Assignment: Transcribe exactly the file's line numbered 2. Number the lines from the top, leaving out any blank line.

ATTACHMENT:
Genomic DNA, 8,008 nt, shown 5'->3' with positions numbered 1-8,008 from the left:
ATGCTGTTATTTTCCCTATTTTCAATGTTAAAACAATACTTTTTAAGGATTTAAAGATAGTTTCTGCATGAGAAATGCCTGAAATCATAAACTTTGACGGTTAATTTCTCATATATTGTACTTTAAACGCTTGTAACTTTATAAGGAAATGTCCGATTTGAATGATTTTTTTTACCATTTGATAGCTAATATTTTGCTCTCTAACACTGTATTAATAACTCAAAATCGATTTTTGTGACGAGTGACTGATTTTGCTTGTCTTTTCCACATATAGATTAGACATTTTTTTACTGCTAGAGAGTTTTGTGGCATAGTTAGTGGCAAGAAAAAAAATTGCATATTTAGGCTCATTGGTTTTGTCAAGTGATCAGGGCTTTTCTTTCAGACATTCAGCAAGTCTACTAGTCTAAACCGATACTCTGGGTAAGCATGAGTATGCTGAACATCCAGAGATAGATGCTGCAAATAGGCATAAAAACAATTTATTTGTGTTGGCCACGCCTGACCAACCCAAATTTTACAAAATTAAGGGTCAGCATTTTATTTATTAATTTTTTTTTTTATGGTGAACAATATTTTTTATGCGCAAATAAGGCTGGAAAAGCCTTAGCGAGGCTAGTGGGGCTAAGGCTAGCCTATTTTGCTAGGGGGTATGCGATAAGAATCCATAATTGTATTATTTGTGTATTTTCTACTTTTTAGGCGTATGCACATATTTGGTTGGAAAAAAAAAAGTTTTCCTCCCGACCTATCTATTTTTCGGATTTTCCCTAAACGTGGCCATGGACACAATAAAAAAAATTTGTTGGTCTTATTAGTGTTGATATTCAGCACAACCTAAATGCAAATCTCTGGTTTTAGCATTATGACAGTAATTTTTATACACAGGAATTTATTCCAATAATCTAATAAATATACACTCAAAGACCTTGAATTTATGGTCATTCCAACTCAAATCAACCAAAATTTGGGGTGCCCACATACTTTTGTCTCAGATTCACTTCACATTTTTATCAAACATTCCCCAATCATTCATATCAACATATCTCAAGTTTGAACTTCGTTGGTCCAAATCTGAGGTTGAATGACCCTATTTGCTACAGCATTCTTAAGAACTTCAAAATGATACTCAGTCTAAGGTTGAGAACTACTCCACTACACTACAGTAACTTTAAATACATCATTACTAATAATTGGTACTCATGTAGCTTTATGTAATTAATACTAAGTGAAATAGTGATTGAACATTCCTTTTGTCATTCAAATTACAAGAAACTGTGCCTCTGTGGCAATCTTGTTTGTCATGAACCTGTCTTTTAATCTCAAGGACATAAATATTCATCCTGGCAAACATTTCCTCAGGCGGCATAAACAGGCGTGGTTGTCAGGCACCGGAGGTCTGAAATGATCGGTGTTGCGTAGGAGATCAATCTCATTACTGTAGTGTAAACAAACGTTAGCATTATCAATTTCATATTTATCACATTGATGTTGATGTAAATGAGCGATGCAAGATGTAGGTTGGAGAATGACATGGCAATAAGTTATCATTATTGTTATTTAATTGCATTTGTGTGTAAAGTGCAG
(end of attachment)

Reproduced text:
ATGCTGTTATTTTCCCTATTTTCAATGTTAAAACAATACTTTTTAAGGATTTAAAGATAGTTTCTGCATGAGAAATGCCTGAAATCATAAACTTTGACGGTTAATTTCTCATATATTGTACTTTAAACGCTTGTAACTTTATAAGGAAATGTCCGATTTGAATGATTTTTTTTACCATTTGATAGCTAATATTTTGCTCTCTAACACTGTATTAATAACTCAAAATCGATTTTTGTGACGAGTGACTGATTTTGCTTGTCTTTTCCACATATAGATTAGACATTTTTTTACTGCTAGAGAGTTTTGTGGCATAGTTAGTGGCAAGAAAAAAAATTGCATATTTAGGCTCATTGGTTTTGTCAAGTGATCAGGGCTTTTCTTTCAGACATTCAGCAAGTCTACTAGTCTAAACCGATACTCTGGGTAAGCATGAGTATGCTGAACATCCAGAGATAGATGCTGCAAATAGGCATAAAAACAATTTATTTGTGTTGGCCACGCCTGACCAACCCAAATTTTACAAAATTAAGGGTCAGCATTTTATTTATTAATTTTTTTTTTTATGGTGAACAATATTTTTTATGCGCAAATAAGGCTGGAAAAGCCTTAGCGAGGCTAGTGGGGCTAAGGCTAGCCTATTTTGCTAGGGGGTATGCGATAAGAATCCATAATTGTATTATTTGTGTATTTTCTACTTTTTAGGCGTATGCACATATTTGGTTGGAAAAAAAAAAGTTTTCCTCCCGACCTATCTATTTTTCGGATTTTCCCTAAACGTGGCCATGGACACAATAAAAAAAATTTGTTGGTCTTATTAGTGTTGATATTCAGCACAACCTAAATGCAAATCTCTGGTTTTAGCATTATGACAGTAATTTTTATACACAGGAATTTATTCCAATAATCTAATAAATATACACTCAAAGACCTTGAATTTATGGTCATTCCAACTCAAATCAACCAAAATTTGGGGTGCCCACATACTTTTGTCTCAGATTCACTTCACATTTTTATCAAACATTCCCCAATCATTCATATCAACATATCTCAAGTTTGAACTTCGTTGGTCCAAATCTGAGGTTGAATGACCCTATTTGCTACAGCATTCTTAAGAACTTCAAAATGATACTCAGTCTAAGGTTGAGAACTACTCCACTACACTACAGTAACTTTAAATACATCATTACTAATAATTGGTACTCATGTAGCTTTATGTAATTAATACTAAGTGAAATAGTGATTGAACATTCCTTTTGTCATTCAAATTACAAGAAACTGTGCCTCTGTGGCAATCTTGTTTGTCATGAACCTGTCTTTTAATCTCAAGGACATAAATATTCATCCTGGCAAACATTTCCTCAGGCGGCATAAACAGGCGTGGTTGTCAGGCACCGGAGGTCTGAAATGATCGGTGTTGCGTAGGAGATCAATCTCATTACTGTAGTGTAAACAAACGTTAGCATTATCAATTTCATATTTATCACATTGATGTTGATGTAAATGAGCGATGCAAGATGTAGGTTGGAGAATGACATGGCAATAAGTTATCATTATTGTTATTTAATTGCATTTGTGTGTAAAGTGCAG